Afternoon Coffee: Manufacturing sector growing despite coronavirus, PMI shows; Ford switching CEOs; Clorox supply chain lags on disinfectant wipes; N.C. State needs input on data quality

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Amid the ongoing coronavirus disruption, economic activity in the manufacturing industry grew in July, according to the latest Manufacturing ISM Report on Business. The PMI increased 1.6 percentage points last month, registering at 54.2%, according to the report.

July continued an upward trajectory of the industry which had bottomed out in April with a PMI of 41.5%. July’s rate was the highest of the year so far, topping January’s rate of 50.9%. Readings above 50 show expansion, and readings below that indicate a recession.

“The growth cycle continues for the second straight month after three prior months of COVID-19 disruptions,” said Timothy R. Fiore, Chair of the Institute for Supply Management Manufacturing Business Survey Committee. “Demand and consumption continued to drive expansion growth. … Among the six biggest industry sectors, Food, Beverage & Tobacco Products remains the best-performing industry sector, with Chemical Products, Computer & Electronic Products and Petroleum & Coal Products growing respectably. Transportation Equipment and Fabricated Metal Products continue to contract, but at soft levels.”

Ford CEO Hackett to retire

Ford is changing CEOs amid an $11 billion restructuring plan that isn’t going over well with investors, according to a CNBC report.

CEO Jim Hackett, 65, is unexpectedly retiring Oct. 1, and COO Jim Farley, 58, is set to take over, the report said.

“The leadership shakeup will make Farley the fourth CEO of the automaker since the Great Recession, which nearly bankrupted the automaker a decade ago,” the CNBC report said. “Ford shares jumped nearly 3% following the announcement Tuesday.”

Clorox CEO: Not enough disinfecting wipes until 2021

Because of the coronavirus crisis, Clorox CEO Benno Dorer told Reuters that its supply chain will not be able to fully stock grocery stores with its well-known disinfecting wipes until next year.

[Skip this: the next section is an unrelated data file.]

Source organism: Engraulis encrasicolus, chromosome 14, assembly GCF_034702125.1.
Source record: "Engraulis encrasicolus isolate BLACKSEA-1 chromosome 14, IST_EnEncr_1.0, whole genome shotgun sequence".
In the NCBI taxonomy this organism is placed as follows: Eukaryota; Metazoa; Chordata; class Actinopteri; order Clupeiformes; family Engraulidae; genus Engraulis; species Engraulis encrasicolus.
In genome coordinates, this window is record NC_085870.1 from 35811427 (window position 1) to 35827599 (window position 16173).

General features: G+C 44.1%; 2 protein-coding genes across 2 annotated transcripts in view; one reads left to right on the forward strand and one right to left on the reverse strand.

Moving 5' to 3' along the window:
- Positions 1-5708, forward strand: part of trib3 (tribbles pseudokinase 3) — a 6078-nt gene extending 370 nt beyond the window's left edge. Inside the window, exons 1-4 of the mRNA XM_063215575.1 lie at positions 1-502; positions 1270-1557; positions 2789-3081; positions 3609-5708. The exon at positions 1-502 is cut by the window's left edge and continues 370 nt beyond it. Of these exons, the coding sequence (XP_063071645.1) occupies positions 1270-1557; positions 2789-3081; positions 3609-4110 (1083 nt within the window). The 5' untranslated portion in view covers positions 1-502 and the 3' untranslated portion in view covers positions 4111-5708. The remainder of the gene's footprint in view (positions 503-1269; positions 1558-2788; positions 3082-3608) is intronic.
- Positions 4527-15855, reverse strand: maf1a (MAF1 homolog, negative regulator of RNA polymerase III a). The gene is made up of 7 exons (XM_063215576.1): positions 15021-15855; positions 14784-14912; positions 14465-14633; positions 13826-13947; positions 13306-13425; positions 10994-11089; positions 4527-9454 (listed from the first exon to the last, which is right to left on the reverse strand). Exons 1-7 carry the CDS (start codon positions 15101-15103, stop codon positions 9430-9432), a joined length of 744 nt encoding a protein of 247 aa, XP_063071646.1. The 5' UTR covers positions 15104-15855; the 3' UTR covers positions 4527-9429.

While California-based Clorox typically sets aside excess supply for flu season, it says it has been unable to keep up with a six-fold increase in demand for many of its disinfectants. Supply for most products, like liquid bleach, will improve dramatically over the next four to six months, but not wipes, Dorer said.

“Disinfecting wipes, which are the hottest commodity in the business right now, will probably take longer because it’s a very complex supply chain to make them,” Dorer said.

Supply chain data quality and analytics survey

The Supply Chain Resource Cooperative at North Carolina State University is seeking international feedback for its fourth annual Supply Chain Data Quality and Analytics Survey. The objective of the survey is to understand the current state of data governance and quality.

In this installment of the survey, the organization will explore whether data quality and governance are in fact leading to successful deployment of higher-order supply chain analytical applications such as business intelligence, artificial intelligence, machine learning, real-time risk management and predictive analytics in the supply chain.

“These features are the foundation for the effective deployment of the digital revolution,” said Professor Robert Handfield, Executive Director, Supply Chain Resource Cooperative. “Without reliable data, any (use) or algorithms of this data is rendered ineffective.”

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